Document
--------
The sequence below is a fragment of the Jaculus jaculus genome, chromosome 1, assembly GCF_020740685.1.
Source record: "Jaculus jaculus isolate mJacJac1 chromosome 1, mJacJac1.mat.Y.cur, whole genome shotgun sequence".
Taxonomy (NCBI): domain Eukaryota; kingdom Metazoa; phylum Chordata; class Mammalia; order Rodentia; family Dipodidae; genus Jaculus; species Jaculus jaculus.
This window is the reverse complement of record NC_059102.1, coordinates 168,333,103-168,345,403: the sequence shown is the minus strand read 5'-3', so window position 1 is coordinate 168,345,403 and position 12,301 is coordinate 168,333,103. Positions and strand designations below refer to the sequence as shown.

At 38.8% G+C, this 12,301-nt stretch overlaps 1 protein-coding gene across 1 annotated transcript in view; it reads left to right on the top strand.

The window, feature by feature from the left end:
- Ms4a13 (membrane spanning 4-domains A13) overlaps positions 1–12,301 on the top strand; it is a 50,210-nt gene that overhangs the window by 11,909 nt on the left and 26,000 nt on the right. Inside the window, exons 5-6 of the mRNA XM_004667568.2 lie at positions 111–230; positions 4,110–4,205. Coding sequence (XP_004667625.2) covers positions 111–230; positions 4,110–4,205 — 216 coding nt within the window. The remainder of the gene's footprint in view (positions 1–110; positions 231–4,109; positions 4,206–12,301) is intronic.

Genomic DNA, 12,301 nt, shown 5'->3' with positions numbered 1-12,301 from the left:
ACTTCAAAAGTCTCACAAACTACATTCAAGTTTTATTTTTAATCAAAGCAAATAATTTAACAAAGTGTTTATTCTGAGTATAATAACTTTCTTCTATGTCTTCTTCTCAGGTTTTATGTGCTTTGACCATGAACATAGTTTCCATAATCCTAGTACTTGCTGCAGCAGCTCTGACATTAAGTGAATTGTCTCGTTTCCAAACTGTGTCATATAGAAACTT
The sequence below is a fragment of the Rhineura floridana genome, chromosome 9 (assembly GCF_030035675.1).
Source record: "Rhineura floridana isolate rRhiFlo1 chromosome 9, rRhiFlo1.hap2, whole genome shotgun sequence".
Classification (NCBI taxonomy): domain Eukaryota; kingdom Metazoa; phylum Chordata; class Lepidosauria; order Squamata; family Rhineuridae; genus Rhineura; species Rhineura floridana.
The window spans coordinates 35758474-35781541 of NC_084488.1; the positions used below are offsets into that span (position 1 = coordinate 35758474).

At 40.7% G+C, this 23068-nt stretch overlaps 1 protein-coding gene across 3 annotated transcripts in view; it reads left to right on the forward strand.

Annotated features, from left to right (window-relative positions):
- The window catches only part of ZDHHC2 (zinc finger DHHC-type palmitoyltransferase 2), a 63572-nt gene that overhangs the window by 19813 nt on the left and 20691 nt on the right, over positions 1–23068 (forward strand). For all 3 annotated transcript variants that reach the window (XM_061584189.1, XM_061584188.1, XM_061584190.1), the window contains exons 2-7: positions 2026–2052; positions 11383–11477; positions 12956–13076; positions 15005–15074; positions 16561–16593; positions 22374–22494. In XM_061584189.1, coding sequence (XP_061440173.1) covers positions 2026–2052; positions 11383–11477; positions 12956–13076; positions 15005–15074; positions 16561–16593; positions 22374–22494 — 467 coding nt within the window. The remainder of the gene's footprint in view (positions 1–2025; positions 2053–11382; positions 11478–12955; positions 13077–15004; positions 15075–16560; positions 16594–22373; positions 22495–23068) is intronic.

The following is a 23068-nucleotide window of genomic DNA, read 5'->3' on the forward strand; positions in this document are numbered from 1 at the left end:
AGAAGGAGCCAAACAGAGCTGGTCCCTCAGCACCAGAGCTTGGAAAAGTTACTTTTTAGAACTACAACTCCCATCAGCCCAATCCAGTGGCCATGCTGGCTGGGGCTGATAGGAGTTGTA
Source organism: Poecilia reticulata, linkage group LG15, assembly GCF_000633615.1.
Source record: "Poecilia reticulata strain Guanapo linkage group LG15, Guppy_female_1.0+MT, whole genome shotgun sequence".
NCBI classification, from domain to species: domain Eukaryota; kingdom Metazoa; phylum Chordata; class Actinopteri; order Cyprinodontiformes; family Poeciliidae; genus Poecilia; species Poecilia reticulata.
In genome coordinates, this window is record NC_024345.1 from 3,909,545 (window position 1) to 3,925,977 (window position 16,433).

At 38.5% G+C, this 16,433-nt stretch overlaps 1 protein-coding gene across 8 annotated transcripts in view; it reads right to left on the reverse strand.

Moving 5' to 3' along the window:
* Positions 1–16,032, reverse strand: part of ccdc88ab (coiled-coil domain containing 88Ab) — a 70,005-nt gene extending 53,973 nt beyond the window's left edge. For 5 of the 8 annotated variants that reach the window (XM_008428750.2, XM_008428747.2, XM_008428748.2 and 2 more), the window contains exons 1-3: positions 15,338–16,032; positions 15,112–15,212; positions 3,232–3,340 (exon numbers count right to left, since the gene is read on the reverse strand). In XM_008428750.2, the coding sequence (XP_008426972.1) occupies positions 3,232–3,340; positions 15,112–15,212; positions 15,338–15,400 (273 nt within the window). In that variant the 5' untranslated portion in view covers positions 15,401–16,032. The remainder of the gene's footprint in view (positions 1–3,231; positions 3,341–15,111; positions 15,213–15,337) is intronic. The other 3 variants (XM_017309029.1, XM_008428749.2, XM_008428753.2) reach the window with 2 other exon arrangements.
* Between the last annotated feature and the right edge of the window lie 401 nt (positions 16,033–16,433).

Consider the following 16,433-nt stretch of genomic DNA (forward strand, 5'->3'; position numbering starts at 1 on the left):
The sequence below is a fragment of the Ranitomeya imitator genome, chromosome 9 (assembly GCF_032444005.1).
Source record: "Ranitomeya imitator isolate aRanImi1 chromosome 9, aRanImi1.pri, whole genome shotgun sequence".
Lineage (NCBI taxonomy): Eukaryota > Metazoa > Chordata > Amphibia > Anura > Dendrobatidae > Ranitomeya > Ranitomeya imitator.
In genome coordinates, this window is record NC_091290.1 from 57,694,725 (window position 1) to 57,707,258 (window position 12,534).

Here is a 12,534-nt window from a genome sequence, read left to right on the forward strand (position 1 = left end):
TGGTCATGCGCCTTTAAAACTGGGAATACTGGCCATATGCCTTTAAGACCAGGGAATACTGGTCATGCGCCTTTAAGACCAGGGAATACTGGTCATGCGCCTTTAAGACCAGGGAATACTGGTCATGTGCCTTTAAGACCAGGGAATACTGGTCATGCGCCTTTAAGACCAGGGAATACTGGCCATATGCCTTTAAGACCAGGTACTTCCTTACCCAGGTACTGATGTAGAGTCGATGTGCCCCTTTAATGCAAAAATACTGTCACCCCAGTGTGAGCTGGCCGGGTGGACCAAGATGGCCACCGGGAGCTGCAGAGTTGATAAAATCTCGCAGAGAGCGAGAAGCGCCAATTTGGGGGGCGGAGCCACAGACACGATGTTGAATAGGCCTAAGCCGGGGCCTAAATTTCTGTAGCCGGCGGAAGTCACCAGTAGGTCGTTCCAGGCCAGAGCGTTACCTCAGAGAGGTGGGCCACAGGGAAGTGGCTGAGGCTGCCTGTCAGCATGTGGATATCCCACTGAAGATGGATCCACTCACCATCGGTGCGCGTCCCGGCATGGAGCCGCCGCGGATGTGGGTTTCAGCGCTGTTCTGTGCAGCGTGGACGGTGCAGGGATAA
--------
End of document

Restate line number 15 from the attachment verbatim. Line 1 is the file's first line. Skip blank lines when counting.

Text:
Annotated features, from left to right (window-relative positions):